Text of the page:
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Mixed Reviews for Lam’s Boardwalk Looks; Deeny Pans DVF

Derek Lam, DVF, and DKNY.

We're at the week's psychic midpoint, and the critics are somewhat divided on the offerings.

Derek Lam
The reviews for Derek Lam’s boardwalk-inspired spring collection were mostly positive, with some objections. "Everything about this collection felt bolder than its predecessor," asserted Style.com. Perhaps a little too bold: It "felt a bit – how to put this? – all over the place," ventured British Vogue. But! "That wasn’t necessarily a bad thing." In particular, The Wall Street Journal admired a pair of high-waisted floral skirts, while Cathy Horyn of the Times declared that a black-and-white poplin dress with a leather belt "shouldn’t be served to minors." A few critics grappled with the wearability and longevity of the looks. WWD called a series of pinup-esque swimsuit rompers "less reality-based, though plenty charming," while The Wall Street Journal cautioned buyers of the eighties-inspired power suits to "wear 'em hard, because they’ll look quickly out of date." (Not to mention the frilly jumpsuits with pantaloons: "Erm. I’m not actually able to conjure up an image of where a grown woman should – or even could – wear one.") Suzy Menkes of the International Herald Tribune found "something backward-looking in the suggestion that these boardwalk summer clothes … needed a man on the arm to complete the look." Though the show itself could have used "a little more cohesion," according to British Vogue, the nostalgic, beachy summer styles offer an "emotional hook that will lure the gals into Lam’s store," predicted Style.com.

Watch a slideshow of the Derek Lam collection.

DKNY
Donna Karan earned reserved praise for her sporty, flower-decked collection. The Wall Street Journal felt the clothes "channeled DKNY’s classic downtown edge with an unabashed cheerfulness," admiring a sequined, floral romper and peony-print trousers. Style.com agreed that the peony prints were "charming," though the floral camo and graffiti prints "were decidedly less so." WWD called the wearable showing "downright perky," but noted that it "bordered on being too busy at times." The critics were most divided on the neon and nude bike shorts – called "DKNY smoothies" – that peeked out from beneath dresses and shorts (though most all agreed that they were "unfortunately named"). "Runway worthy? Perhaps not," shrugged Style.com, while Suzy Menkes of the International Herald Tribune countered that the look "enhanced the concept of illuminating urban basics." (Though she admitted that "perhaps only a female bike messenger would choose to [wear them] under a tailored shorts suit.") British Vogue liked it least, balking at a perceived lack of originality. "Boyfriend jackets? Neon bike shorts? Chain draped leather bags? Wait a minute, is this DKNY or Alexander Wang?"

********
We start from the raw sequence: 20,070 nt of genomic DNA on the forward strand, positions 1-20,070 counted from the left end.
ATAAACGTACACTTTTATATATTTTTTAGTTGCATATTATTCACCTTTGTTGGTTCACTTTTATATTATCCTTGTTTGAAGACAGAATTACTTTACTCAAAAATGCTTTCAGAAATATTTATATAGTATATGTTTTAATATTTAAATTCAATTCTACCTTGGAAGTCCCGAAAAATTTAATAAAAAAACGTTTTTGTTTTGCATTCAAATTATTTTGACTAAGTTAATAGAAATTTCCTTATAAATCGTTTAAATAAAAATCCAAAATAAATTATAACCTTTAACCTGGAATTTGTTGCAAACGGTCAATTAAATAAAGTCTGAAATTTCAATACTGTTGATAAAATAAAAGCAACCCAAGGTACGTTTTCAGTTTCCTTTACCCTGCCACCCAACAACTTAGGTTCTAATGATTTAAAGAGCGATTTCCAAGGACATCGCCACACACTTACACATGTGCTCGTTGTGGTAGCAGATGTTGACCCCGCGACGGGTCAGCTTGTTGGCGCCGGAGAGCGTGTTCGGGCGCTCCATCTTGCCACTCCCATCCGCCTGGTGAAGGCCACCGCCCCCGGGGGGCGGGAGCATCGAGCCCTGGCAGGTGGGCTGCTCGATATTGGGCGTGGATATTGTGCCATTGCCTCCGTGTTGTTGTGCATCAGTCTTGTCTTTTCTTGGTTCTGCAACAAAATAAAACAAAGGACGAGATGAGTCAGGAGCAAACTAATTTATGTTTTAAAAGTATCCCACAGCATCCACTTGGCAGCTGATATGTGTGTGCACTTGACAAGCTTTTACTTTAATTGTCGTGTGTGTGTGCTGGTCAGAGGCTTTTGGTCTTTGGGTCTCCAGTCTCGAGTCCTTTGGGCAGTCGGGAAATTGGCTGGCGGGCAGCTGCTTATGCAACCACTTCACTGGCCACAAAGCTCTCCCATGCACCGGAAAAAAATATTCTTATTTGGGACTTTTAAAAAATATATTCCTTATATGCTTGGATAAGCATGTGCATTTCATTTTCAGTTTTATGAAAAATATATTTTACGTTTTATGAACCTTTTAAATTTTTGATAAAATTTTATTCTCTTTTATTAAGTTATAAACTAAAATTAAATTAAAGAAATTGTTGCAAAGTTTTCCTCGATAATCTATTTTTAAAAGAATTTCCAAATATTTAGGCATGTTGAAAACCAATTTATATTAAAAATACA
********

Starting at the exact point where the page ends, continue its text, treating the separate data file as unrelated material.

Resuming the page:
Watch a slideshow of the DKNY collection.

DVF
Diane Von Furstenberg's flashy, layered collection elicited strong reactions on both ends of the sartorial scale. British Vogue was most appreciative, calling it a "spectacular treat for the senses," and WWD dubbed it "a collection rich with bohemian beauty." Cathy Horyn wasn’t quite as enthusiastic: "It was not a stretch of the imagination, not as crisp and clear as her fall show," but praised the appealingly loose cuts, smirkingly adding, "I love a sack, now and then." With a flurry of floral hairpieces, stacks of neon bangles, chunky beaded necklaces, and glimmering metallic handbags, several critics worried that the accessories – or "pilings," as WWD called them – were a bit much. "The extras were over-the-top," noted Style.com, and the International Herald Tribune agreed that "[s]ometimes the color, pattern, and texture seemed too complex for comfort." But most critics also allowed that the wearability of the clothes was the collection’s saving grace. That is, apart from Fashion Wire Daily's Godfrey Deeny, who deemed Von Furstenberg's collection "easily her least distinguished of the century, a garish, gaudy mish mash of prints and glitz that was toe curlingly befuddled." "The result," he concluded, "ends up looking like the kitchen sink."

Watch a slideshow of the Diane Von Furstenberg collection.

Altuzarra
Relative newcomer Joseph Altuzarra impressed the critics with his daring, seventies-tinged spring collection. The show was a surprise for attendees who expected the same ruched dresses and smart tailoring of previous seasons, noted Cathy Horyn, but "jolt or not, it was a fascinating show." Though he drew inspiration from a groovy decade, the influence was thankfully constrained. "Bohemian, yes — but a citified, modern version," assessed WWD. "What’s such a turn-on about him is his confidence," asserted Style.com, swooning over a pair of "gutsy" diamond-stenciled white ponchos. British Vogue added that a short leather overall set paired with tall boots was "jaw-droppingly good." In all, the modern, inventive clothes "had a fresh feeling of nostalgia and a do-it-yourself quality that has been lurking at fashion’s edges," declared Horyn.

Watch a slideshow of the Altuzarra collection.

Photo: Imaxtree

Copyright © 2013, New York Media LLC. All Rights Reserved. The Cut® are registered trademarks of New York Media LLC.

Copyright © 2013, New York Media LLC.
All Rights Reserved.

Copyright © 2013, New York Media LLC. All Rights Reserved.

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